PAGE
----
8 Steps to Navigating Difficult Conversations in the Workplace

Having difficult conversations with your team is a simple fact of life in today’s workplace. Conflicts of all kinds inevitably arise within every company, often due to the diverse nature of the modern workforce. Differences in values, views, communication and personalities can cause discord and tension among staff and leadership alike.

When the time comes to address such situations, these same factors make the subsequent conversations all the more challenging. Fortunately, effectively navigating these workplace discussions isn’t all that hard: it just requires some strategizing. Best of all, mastering these techniques and conversations can ultimately lead to improved relationships, morale and productivity at all levels.

Here are eight steps to take for making these difficult conversations–and your job–easier and more effective.

1. Act promptly: Having difficult conversations isn’t fun, so it may be tempting to simply avoid them. But ignoring such discussions is asking for trouble. Conflicts that might seem minor can fester and ultimately impact the entire company.

It’s vital to deal with workplace conflict as soon as possible and take meaningful steps to resolve it. Trivial issues can quickly snowball into bigger ones. And if you’re not seen as dealing with the issue, you’re likely to lose respect among your employees. (Not to mention that in most cases, the sooner you address the problem, the easier it’ll be to solve.)

2. Be prepared: Before having the conversation, make certain you’ve gathered all of the necessary information and documented the incident. Give careful thought about the issues to be discussed. As with any important conversation, try to see the matter from each person’s point of view.

From there, you’ll be better prepared to deal with potential objections, emotional reactions and sticking points.

3. Choose the proper time and place: Having the discussion at the appropriate time and location is crucial. During peak production periods, the center of a crowded cafeteria at lunchtime, near the end of the day as people getting ready to leave… not good choices. You and everyone else involved will be distracted.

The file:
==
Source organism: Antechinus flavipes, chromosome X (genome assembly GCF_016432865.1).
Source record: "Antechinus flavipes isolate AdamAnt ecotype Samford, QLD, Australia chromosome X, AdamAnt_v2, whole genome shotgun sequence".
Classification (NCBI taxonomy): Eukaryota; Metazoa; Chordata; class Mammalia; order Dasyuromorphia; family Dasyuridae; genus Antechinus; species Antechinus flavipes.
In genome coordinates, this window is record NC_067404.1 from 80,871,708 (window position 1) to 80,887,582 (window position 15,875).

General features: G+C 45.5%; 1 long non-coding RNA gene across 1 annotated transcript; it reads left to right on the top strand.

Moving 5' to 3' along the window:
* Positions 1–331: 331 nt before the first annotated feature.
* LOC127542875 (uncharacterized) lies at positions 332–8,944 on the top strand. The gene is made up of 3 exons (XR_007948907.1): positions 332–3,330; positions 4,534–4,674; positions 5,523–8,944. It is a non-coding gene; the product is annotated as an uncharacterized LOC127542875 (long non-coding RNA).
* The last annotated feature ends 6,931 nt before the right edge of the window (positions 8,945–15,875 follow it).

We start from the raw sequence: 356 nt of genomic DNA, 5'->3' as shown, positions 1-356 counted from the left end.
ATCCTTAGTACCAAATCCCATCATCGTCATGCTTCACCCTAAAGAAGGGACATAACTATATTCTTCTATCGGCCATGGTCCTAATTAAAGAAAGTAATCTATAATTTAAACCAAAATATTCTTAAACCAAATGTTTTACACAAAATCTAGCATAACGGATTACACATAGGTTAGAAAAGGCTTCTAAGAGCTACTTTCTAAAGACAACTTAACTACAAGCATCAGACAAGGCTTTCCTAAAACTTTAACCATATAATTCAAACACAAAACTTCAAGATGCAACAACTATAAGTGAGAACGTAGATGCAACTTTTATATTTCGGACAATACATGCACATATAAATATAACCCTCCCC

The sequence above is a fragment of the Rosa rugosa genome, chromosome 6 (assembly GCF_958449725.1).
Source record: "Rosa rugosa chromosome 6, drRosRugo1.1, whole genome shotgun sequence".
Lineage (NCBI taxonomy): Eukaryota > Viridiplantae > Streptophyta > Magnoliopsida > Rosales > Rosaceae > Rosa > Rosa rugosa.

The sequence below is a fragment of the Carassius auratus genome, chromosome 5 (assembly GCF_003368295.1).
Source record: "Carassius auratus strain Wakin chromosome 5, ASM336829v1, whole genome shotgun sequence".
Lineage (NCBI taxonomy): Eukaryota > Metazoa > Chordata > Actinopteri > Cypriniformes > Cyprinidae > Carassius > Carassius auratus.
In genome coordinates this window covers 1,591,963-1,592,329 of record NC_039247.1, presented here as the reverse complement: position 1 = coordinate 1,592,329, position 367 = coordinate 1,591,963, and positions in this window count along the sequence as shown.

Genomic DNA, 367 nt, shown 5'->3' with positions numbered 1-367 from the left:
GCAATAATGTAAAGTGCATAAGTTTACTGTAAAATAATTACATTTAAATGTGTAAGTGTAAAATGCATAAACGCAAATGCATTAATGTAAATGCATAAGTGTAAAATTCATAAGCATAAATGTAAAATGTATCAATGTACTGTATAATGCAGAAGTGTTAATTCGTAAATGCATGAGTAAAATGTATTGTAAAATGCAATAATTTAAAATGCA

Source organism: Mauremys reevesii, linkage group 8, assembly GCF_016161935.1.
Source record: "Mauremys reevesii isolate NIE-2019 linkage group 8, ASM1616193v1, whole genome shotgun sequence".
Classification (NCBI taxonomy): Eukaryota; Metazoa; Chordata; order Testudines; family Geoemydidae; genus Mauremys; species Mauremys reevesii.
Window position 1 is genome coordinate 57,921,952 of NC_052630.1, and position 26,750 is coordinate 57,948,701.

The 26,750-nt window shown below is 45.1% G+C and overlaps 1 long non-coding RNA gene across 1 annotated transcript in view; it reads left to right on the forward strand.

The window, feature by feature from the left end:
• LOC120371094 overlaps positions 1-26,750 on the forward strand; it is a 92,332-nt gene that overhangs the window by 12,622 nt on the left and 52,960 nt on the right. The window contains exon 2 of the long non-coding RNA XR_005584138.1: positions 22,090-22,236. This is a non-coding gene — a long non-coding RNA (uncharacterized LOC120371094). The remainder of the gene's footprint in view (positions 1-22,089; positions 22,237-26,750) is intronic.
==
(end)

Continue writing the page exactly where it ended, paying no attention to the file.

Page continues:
Find a time when everyone involved can focus on the matter at hand and not feel rushed. You’ll also need a suitably private space for uninterrupted conversation. A small conference room is a good choice, since it’s neutral territory and can be closed off. Otherwise, find an office or even a picnic table outside if it’s quiet and set apart from busy areas.

4. Identify The Real Issue: Determine the crux of the matter quickly (and ahead of the meeting). While sometimes it’s easy to identify the important issues behind the conflict, this can get tricky.

So before the main talk, make sure all parties agree on the actual issues by having them share their side of the story. Listen carefully to each person, and make note of their key points. Then during the actual conversation, stay focused on these areas and avoid straying off topic. (This will also help you to keep the discussion civil and avoid emotional outbursts or tangents.)

5. Consider your state of mind: Check your emotions before starting the conversation. If you’re upset about the situation (or even just having a bad day), you might consider putting the discussion on hold. Although you don’t want to wait too long, meeting when you’re in a foul mood can actually make things worse.

6. Respect Differences: Most disagreements have varying shades of gray, especially when communication styles differ and workplaces are diverse. Acknowledge all opinions and points of view—without letting those aspects sidetrack the discussion—and help each side understand the other’s experiences.

7. Document Everything: In today’s highly litigious society, thoroughly documenting workplace disputes is crucial. This process should be a collaborative effort and include the related conversations and solutions you implemented to resolve the issue.

Following the conversation, have employees read and sign the proper forms indicating they understand what was discussed, are aware of any disciplinary actions taken, and agree to abide by the related corrective-action plans.

While this can be laborious and time consuming, it’s a vital step in protecting your organization. If you’re faced with a lawsuit stemming from the situation, thorough documentation can save the company (and you) from disaster.

8. Follow Up: Don’t assume all is well once the conversation is over and your documentation is complete. Follow up with all affected parties after an appropriate amount of time has passed, meeting with each person individually to see how they’re adjusting. This helps ensure the underlying conflict is being resolved and the agreed-upon solutions are being carried out properly. It also demonstrates that you truly care about your team members and want them to succeed.

Exactly how long you should wait for this check-in depends on the situation, the parties involved and your company culture. We suggest specifying this ahead of time in the documents each party signs after the conversation.

Difficult conversations can be super uncomfortable, and they’re most likely not your favorite part of the job. However, such talks are an essential part of building strong team relationships and creating a healthy workplace environment.

By following the above steps, you’ll have a helpful framework for effectively navigating challenging discussions. By mastering these strategies, you can prevent petty disputes from erupting into total chaos while making your team happier and more productive.


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